BBC journalist has said about 12 people at the corporation could be set to launch employment tribunals over claims of unequal pay.

Carrie Gracie’s comments came as presenter Samira Ahmed faces the BBC in court, where she will question why she was paid less than a male colleague for what she says is a “very similar job”.

The Radio 4 presenter is taking the corporation to an employment tribunal this week over alleged “failure to provide equal pay for equal value work”, according to court documents.

Ahmed is asking why she was paid £465 per episode of Newswatch while Jeremy Vine, the National Union of Journalists (NUJ) said, was paid up to £3000 for each episode of Points Of View – work Ahmed described as comparable.

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The BBC’s legal team will argue that the two presenters were not doing similar work. Former China editor Gracie resigned from her position in January 2018 in protest at pay inequalities, becoming a figurehead for other women after she made the announcement in an open letter.

Speaking to reporters at the tribunal, Gracie called those taking action “extremely brave and determined”, more than a year after she was back-paid the same as the North America editor, whose job she said was comparable to hers at the time.

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She claimed management at the BBC was “defensive and resistant to admitting mistakes”, and said Ahmed’s case was “emblematic and extremely important to all the other women still fighting”.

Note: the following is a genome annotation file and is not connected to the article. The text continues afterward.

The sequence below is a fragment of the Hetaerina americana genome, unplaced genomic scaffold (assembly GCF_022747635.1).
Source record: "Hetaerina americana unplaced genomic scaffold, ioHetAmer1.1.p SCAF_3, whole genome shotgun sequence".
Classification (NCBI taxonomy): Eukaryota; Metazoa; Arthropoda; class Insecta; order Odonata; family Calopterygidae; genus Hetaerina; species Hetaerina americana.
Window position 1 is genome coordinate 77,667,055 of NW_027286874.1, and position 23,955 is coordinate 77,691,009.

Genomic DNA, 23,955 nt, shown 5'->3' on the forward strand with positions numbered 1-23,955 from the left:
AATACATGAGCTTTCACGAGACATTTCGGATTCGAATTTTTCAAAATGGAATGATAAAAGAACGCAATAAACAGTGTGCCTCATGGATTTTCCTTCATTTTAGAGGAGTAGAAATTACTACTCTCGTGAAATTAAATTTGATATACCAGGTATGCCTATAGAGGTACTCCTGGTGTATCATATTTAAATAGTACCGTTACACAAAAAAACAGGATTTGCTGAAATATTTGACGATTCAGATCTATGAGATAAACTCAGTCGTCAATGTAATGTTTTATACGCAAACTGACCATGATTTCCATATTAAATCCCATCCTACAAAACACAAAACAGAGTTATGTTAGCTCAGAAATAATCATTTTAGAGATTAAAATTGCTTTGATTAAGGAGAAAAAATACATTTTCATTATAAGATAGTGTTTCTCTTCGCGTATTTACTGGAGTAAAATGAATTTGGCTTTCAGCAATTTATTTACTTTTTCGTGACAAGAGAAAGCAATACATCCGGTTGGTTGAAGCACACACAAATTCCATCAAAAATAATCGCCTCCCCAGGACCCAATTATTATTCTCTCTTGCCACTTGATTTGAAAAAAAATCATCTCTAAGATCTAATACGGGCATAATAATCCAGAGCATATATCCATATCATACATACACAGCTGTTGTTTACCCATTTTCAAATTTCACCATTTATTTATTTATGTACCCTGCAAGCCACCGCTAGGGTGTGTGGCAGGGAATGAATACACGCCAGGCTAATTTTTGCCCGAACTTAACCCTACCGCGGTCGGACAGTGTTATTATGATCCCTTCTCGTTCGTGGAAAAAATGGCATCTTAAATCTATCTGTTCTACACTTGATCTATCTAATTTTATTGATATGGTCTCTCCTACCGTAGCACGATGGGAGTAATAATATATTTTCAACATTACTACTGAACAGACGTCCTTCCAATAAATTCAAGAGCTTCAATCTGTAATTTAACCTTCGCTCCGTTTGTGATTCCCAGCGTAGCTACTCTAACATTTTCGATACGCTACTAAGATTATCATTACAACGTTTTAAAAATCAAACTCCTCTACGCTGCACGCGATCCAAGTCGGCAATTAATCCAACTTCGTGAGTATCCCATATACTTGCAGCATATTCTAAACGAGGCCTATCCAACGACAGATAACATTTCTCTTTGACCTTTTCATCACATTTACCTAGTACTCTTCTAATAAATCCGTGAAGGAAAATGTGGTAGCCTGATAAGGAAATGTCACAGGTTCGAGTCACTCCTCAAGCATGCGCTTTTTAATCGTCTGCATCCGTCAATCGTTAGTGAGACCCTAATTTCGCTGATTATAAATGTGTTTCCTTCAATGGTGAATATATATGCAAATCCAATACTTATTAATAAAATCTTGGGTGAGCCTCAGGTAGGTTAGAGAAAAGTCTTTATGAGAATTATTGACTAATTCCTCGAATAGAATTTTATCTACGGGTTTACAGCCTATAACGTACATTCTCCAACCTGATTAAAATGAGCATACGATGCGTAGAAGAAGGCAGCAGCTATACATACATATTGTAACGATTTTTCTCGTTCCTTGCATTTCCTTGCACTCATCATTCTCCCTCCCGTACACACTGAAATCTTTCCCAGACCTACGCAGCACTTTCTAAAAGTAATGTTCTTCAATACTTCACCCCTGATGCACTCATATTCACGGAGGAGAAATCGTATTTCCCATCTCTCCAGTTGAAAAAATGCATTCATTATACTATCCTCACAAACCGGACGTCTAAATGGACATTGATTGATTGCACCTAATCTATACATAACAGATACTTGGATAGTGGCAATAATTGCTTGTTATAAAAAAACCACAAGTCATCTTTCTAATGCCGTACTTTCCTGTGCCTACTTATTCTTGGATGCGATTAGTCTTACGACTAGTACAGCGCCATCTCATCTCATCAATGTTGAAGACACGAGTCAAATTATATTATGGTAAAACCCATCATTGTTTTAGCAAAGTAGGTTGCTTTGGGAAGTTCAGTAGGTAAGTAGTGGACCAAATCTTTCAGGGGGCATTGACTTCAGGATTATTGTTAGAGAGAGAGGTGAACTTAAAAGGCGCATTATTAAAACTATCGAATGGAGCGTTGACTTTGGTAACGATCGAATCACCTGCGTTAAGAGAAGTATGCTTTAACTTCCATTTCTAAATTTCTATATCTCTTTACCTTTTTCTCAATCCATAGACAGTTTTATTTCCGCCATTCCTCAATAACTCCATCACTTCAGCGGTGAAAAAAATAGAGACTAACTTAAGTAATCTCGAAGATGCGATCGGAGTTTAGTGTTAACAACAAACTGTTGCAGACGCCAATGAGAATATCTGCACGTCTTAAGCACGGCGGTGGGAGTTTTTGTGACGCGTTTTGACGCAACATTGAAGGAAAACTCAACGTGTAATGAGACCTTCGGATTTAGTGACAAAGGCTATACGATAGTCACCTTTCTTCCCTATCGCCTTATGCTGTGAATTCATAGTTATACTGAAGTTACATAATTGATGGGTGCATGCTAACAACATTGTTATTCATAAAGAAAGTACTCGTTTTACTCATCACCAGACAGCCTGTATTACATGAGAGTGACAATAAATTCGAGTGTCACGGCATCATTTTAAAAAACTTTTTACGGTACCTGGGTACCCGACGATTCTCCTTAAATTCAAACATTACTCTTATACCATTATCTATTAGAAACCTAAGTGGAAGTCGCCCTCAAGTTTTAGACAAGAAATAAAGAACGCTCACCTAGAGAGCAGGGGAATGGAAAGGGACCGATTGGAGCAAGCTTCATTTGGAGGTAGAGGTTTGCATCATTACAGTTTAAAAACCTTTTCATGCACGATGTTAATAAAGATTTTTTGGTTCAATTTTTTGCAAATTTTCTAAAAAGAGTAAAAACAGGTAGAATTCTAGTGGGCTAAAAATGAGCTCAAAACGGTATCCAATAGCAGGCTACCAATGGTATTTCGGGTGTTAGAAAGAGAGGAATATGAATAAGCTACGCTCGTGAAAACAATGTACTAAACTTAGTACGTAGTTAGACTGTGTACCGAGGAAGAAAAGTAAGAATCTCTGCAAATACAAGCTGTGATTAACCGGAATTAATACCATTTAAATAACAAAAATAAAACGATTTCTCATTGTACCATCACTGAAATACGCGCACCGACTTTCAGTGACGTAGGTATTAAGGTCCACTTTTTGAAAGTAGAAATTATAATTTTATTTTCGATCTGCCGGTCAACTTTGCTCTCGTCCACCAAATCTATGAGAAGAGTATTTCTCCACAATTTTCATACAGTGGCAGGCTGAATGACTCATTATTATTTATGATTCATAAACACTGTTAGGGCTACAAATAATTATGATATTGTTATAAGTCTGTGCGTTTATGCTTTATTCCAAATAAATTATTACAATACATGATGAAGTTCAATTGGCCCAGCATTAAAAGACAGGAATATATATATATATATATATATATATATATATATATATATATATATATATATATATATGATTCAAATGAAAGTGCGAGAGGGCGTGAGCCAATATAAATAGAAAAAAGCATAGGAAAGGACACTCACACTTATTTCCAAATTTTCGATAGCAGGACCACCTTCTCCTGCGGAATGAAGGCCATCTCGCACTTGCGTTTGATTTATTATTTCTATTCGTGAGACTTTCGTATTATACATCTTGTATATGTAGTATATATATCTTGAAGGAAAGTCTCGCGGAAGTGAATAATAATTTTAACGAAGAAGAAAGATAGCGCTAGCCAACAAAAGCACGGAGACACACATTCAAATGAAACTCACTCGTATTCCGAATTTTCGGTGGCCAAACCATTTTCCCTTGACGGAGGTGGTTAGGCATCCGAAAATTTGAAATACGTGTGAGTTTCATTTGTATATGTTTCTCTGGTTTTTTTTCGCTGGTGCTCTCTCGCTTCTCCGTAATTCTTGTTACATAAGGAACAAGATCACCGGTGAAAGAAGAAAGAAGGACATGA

“I’m aware of about a dozen cases that are in the pipeline towards a tribunal now,” she said. “It’s a slow pipe, but they are making their way towards tribunal.

“They’ve come out the end of the internal process and they are not prepared to give up at that point. These are extremely brave and determined people. None of us want this to be a stick with which to beat the BBC. We want to draw attention by means of an important story happening inside the BBC, to draw attention to a problem which is widespread in our society.”

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Gracie, among a large group supporting Ahmed at the tribunal, said there was a “very high degree of solidarity” among employees at the corporation, adding: “We will not be divided and ruled.”

Ahmed arrived at the Central London Employment Tribunal building with a group of supporters, including fellow BBC presenter Naga Munchetty and members of the NUJ, which is backing the case.

The tribunal’s entire first day took place in private while the two sides discussed legal arguments. It is expected to last until next Tuesday, with the first witnesses due to be called tomorrow.